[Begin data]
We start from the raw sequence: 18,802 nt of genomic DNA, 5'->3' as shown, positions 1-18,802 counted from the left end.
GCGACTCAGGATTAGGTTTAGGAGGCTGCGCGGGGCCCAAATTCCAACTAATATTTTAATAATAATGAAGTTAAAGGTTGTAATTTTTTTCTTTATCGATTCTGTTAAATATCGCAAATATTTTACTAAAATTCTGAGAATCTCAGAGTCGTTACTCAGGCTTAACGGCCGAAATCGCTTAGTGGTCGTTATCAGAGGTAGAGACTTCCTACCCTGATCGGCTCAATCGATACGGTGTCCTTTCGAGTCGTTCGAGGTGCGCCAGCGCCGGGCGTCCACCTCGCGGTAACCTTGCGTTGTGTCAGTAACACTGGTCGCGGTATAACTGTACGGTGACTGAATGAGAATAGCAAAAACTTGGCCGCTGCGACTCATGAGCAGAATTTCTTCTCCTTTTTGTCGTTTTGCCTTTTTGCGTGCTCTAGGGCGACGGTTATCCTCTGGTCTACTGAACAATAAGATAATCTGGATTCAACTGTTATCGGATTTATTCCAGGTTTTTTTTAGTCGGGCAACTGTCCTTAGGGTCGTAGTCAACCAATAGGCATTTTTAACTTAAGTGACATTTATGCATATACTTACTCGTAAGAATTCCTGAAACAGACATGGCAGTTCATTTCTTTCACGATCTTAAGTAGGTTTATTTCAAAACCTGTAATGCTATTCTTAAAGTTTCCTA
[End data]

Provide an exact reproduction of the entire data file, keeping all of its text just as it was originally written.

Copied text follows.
We start from the raw sequence: 18,802 nt of genomic DNA, 5'->3' as shown, positions 1-18,802 counted from the left end.
GCGACTCAGGATTAGGTTTAGGAGGCTGCGCGGGGCCCAAATTCCAACTAATATTTTAATAATAATGAAGTTAAAGGTTGTAATTTTTTTCTTTATCGATTCTGTTAAATATCGCAAATATTTTACTAAAATTCTGAGAATCTCAGAGTCGTTACTCAGGCTTAACGGCCGAAATCGCTTAGTGGTCGTTATCAGAGGTAGAGACTTCCTACCCTGATCGGCTCAATCGATACGGTGTCCTTTCGAGTCGTTCGAGGTGCGCCAGCGCCGGGCGTCCACCTCGCGGTAACCTTGCGTTGTGTCAGTAACACTGGTCGCGGTATAACTGTACGGTGACTGAATGAGAATAGCAAAAACTTGGCCGCTGCGACTCATGAGCAGAATTTCTTCTCCTTTTTGTCGTTTTGCCTTTTTGCGTGCTCTAGGGCGACGGTTATCCTCTGGTCTACTGAACAATAAGATAATCTGGATTCAACTGTTATCGGATTTATTCCAGGTTTTTTTTAGTCGGGCAACTGTCCTTAGGGTCGTAGTCAACCAATAGGCATTTTTAACTTAAGTGACATTTATGCATATACTTACTCGTAAGAATTCCTGAAACAGACATGGCAGTTCATTTCTTTCACGATCTTAAGTAGGTTTATTTCAAAACCTGTAATGCTATTCTTAAAGTTTCCTA